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  •  my mom grew up in chicago (10+ / 0-)

    and although not czech, she made kolache for us all the time when we were kids in california.

    those ethnic neighborhoods, they created an extended family via recipes.

    Before you diagnose yourself with depression or low self-esteem, first make sure that you are not, in fact, just surrounding yourself with a-holes - William Gibson. (-9.75 / -9.05)

    by doesnotworkorplaywellwithothers on Thu Apr 18, 2013 at 04:39:12 PM PDT

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    •  My mother (11+ / 0-)

      My mother (nee Vavrick) was born in Chicago. Both her parents were born in Chicago along 22nd Street now Cermak. (The only mayor of Chicago of Czech ancestry.)  Their parents came from what is today the Czech Republic.

      Both my grandparents spoke Czech and would speak Czech when they did not want anyone to understand what they were talking about.

      My maternal grandparents had a retirement farm at the southwest corner of Michigan just over the Indiana border near Lake Michigan.

      Each year the cousins went there and our grandmother and her maiden sister made kolaches and the best apple strudel I have ever had.

      When we would go to Chicago, there was invariably a trip to Berwyn (where I was born) for a Czech bakery.  

      I miss them.  

      I have never been to this part of Texas.  One more reason to go.

      [Medicare, and Medicaid, and Social Security] do not make us a nation of takers; they free us to take the risks that make this country great.

      by MoDem on Thu Apr 18, 2013 at 07:16:32 PM PDT

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      •  awesome. my mom's family had a little (3+ / 0-)
        Recommended by:
        surfermom, northsylvania, Ahianne

        place near lake michigan, in michigan.  blueberries.  wicker furniture.  screen doors.   docks to dive off.  weird for a california kid, because lake michigan is more than a lake but less than  the pacific ocean.  

        my mom was from the coast of dalmatia, and what she couldn't do with a basic yeast dough probably wasn't worth doing.   potica.  all kinds of bread.  swirled coffee cakes.  pull apart lemon breads.  all kinds of recipes she had gotten from other ethnic groups in chicago.  

        Before you diagnose yourself with depression or low self-esteem, first make sure that you are not, in fact, just surrounding yourself with a-holes - William Gibson. (-9.75 / -9.05)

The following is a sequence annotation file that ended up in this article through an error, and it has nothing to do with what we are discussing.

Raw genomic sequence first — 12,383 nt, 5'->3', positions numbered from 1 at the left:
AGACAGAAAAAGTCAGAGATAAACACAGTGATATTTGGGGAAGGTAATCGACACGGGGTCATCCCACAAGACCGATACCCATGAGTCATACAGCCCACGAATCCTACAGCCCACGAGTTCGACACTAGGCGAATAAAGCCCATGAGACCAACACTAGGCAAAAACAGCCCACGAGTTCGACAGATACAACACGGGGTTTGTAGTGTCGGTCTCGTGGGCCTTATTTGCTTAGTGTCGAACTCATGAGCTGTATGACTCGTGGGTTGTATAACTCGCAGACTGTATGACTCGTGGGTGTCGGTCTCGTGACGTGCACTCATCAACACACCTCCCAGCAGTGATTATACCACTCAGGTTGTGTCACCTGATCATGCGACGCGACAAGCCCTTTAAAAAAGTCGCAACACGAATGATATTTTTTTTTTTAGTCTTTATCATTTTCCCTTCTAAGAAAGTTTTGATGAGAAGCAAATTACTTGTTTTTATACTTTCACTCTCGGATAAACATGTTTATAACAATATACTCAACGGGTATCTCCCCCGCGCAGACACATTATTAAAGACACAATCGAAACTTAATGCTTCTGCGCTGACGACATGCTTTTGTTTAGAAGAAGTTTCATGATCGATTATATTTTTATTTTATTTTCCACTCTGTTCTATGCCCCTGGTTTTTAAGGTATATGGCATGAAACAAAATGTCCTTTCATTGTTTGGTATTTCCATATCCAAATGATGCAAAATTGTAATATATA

by doesnotworkorplaywellwithothers on Thu Apr 18, 2013 at 08:49:10 PM PDT

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        •  Blueberries (0+ / 0-)

          And, we were there during blueberry season and picked them to make a little money.

          I will always have those memories.

          [Medicare, and Medicaid, and Social Security] do not make us a nation of takers; they free us to take the risks that make this country great.

          by MoDem on Fri Apr 19, 2013 at 11:49:04 AM PDT

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      •  Both my mother's parents came from Prague (3+ / 0-)
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        surfermom, northsylvania, Ahianne

        as young people in their early teens; my mother learned to bake Czech recipes by watching her mother, who did not have written recipes but measured things out by eye or palm of the hand. Or maybe she learned from a Czech family in Chicago where I think her father sent her to work in someone's kitchen when she was a teenager (my sister and I think he pocketed any wages).

        But I think we had apple strudel more than kolaches; it was a true holiday dish. It was based on an egg-dough square (lots of egg yolks, and just enough flour to make it stretchy) that rested on a clean dishtowel on the dining room table, pulled out to be about three feet wide, onto which went breadcrumbs fried in butter, apple slices, handfulls of whole almonds (skins removed first after a brief soak in boiling water) and quantities of grated lemon peel - maybe even some lemon flavoring - and I suppose some sugar.

        Then, very carefully, this was rolled up into a big long roundish rectangle, and that was rolled carefully off the towel, seam-side down, into the biggest baking pan. Not sure of the baking time, but once out of the oven and a little cooler, powdered sugar would be dusted lightly over the crust.

        It kept well for days, with the wonderful toughish, tasty eggy dough on the inside turns (and everything else) getting better each time.

        •  And a bit more history - (2+ / 0-)
          Recommended by:
          surfermom, northsylvania

          Her father was a circuit preacher to Czech communities from Cleveland to Texas, where on Sundays they might take a horse and wagon out into the country and gather pecans from trees by the side of the road. Perhaps 1910-1920?

        •  That sounds (1+ / 0-)
          Recommended by:
          Creosote

          stunningly delicious. I have both the West Heritage and Russian Orthodox cookbook from Fort Worth. I'll have to 'cheat' and look up a recipe for proportion,

          You..ought to be out raising hell. This is the fighting age. Put on your fighting clothes. -Mother Jones

          by northsylvania on Fri Apr 19, 2013 at 01:31:22 AM PDT

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          •  I think it has vanilla in it too. (1+ / 0-)
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            northsylvania

            But the apple-breadcrumb-lemon-almond mix sounds like very old Eastern European cooking to me now.

            It was always surprising to see how far that egg dough could stretch!

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